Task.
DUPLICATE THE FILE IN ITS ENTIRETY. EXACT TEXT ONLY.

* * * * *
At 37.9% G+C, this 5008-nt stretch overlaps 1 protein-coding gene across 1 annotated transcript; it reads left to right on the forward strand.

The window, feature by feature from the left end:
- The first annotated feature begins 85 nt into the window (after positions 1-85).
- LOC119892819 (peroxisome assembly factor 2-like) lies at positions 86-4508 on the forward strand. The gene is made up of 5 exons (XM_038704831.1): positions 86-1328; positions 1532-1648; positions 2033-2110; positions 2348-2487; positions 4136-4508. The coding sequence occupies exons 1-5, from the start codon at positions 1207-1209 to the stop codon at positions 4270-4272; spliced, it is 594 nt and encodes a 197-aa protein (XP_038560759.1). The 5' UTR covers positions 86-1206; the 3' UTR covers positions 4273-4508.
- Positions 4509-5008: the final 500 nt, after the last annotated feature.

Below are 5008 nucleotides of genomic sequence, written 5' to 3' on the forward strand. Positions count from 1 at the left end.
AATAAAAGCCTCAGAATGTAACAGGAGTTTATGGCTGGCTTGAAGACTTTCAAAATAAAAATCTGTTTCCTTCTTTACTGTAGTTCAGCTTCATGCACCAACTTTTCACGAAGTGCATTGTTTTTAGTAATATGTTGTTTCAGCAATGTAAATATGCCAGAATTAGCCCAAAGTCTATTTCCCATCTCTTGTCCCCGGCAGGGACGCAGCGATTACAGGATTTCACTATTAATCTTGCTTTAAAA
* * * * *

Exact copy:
At 37.9% G+C, this 5008-nt stretch overlaps 1 protein-coding gene across 1 annotated transcript; it reads left to right on the forward strand.

The window, feature by feature from the left end:
- The first annotated feature begins 85 nt into the window (after positions 1-85).
- LOC119892819 (peroxisome assembly factor 2-like) lies at positions 86-4508 on the forward strand. The gene is made up of 5 exons (XM_038704831.1): positions 86-1328; positions 1532-1648; positions 2033-2110; positions 2348-2487; positions 4136-4508. The coding sequence occupies exons 1-5, from the start codon at positions 1207-1209 to the stop codon at positions 4270-4272; spliced, it is 594 nt and encodes a 197-aa protein (XP_038560759.1). The 5' UTR covers positions 86-1206; the 3' UTR covers positions 4273-4508.
- Positions 4509-5008: the final 500 nt, after the last annotated feature.

Below are 5008 nucleotides of genomic sequence, written 5' to 3' on the forward strand. Positions count from 1 at the left end.
AATAAAAGCCTCAGAATGTAACAGGAGTTTATGGCTGGCTTGAAGACTTTCAAAATAAAAATCTGTTTCCTTCTTTACTGTAGTTCAGCTTCATGCACCAACTTTTCACGAAGTGCATTGTTTTTAGTAATATGTTGTTTCAGCAATGTAAATATGCCAGAATTAGCCCAAAGTCTATTTCCCATCTCTTGTCCCCGGCAGGGACGCAGCGATTACAGGATTTCACTATTAATCTTGCTTTAAAA